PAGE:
We sized it, communicated it back, and then we were asked to resize it because it didn’t fit the business case….it was at this moment that I knew I had to leave.
Other examples I’ve seen is where the engineering team is actually put in a ‘Delivery’ box in the organizational chart.
The bad thing about being a Corporate Product Owner, is that it isn’t your fault. The design of the system and the resulting environment doesn’t allow you to become a fully realized Product Owner. The only thing your at fault of is staying hoping it will get better.
I have to give massive praise to all the Agile Coaches and Scrum Masters who are trying to transform corporations to move away from traditional command and control styles to autonomous and accountable teams.
But the ugly side is that Product Owners are getting the raw end of the deal. They are being told one thing from the literature and success stories, but another from their employer.
When stuck in this system you will only get so far.
You won’t get the excitement of crafting a Product Strategy with your peers based on business and customer problems that have been identified through effective discovery….you’ll just get to execute on it.
You won’t get the rush of observing and measuring your results on customers and the business…you’ll just get to execute on the next thing.
You won’t get the enjoyment of being part of an autonomous team who are kicking ass and solving problems…you’ll just be frustrated with doing things that might not make sense and hard to get the team motivated.
Overall you wont get the best opportunity to discover and create value through Product Management that is great for your customers and generates results for your business.
Only through leaving my corporate role and joining a product company was I able to experience what real Product Management felt like. It was a bit of a chasm to jump, but one I appreciated. I also wouldn’t trade my beginnings for anything else either.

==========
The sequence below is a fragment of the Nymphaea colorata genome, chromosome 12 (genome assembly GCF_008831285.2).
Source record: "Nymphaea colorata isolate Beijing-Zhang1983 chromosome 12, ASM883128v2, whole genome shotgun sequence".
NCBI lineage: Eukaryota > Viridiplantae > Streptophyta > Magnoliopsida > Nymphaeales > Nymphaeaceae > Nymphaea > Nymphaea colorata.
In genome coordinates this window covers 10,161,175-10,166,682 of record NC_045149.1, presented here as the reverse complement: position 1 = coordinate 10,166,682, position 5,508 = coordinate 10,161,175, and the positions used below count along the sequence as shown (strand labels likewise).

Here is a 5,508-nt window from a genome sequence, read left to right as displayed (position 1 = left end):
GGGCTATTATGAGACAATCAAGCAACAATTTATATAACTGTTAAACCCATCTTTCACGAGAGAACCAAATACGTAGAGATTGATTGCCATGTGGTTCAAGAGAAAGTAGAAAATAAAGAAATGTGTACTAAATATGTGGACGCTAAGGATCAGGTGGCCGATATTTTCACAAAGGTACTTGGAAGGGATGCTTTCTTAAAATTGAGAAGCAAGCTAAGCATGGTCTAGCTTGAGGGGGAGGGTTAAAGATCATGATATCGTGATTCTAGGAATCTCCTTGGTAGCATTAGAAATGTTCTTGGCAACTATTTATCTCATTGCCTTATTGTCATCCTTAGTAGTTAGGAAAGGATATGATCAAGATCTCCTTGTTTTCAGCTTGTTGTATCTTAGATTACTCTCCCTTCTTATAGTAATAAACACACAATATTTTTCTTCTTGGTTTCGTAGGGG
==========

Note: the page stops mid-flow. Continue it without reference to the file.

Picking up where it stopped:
You can be a kick ass Corporate Product Owner, there is a huge need for them to help large companies evolve the way the create technology products and services.
If you are in a true Product team in a large corporate environment, then you are one of the lucky ones!
Through my experience, I was able to accelerate my knowledge in Product Management by changing my environment and I highly recommend you do the same if you feel the following:
- Role is primarily focused on delivering, and not discovering.
- Constantly reorganizing a roadmap and backlog to fit things in — a.k.a Project Managing / Backlog Manager.
- You don’t feel accountable for the outcome of your changes, only accountable for delivering the change itself.
- You are being handed solutions, not problems.
Use your Corporate Product Owner role as your stepping stone to fully fledged Product Management. Do the time and you’ll reap the rewards further down the line. It is a valuable skill to know how to deliver working software, but it’s even more valuable to know how to discover and create value for customers and the business. This is Product Management.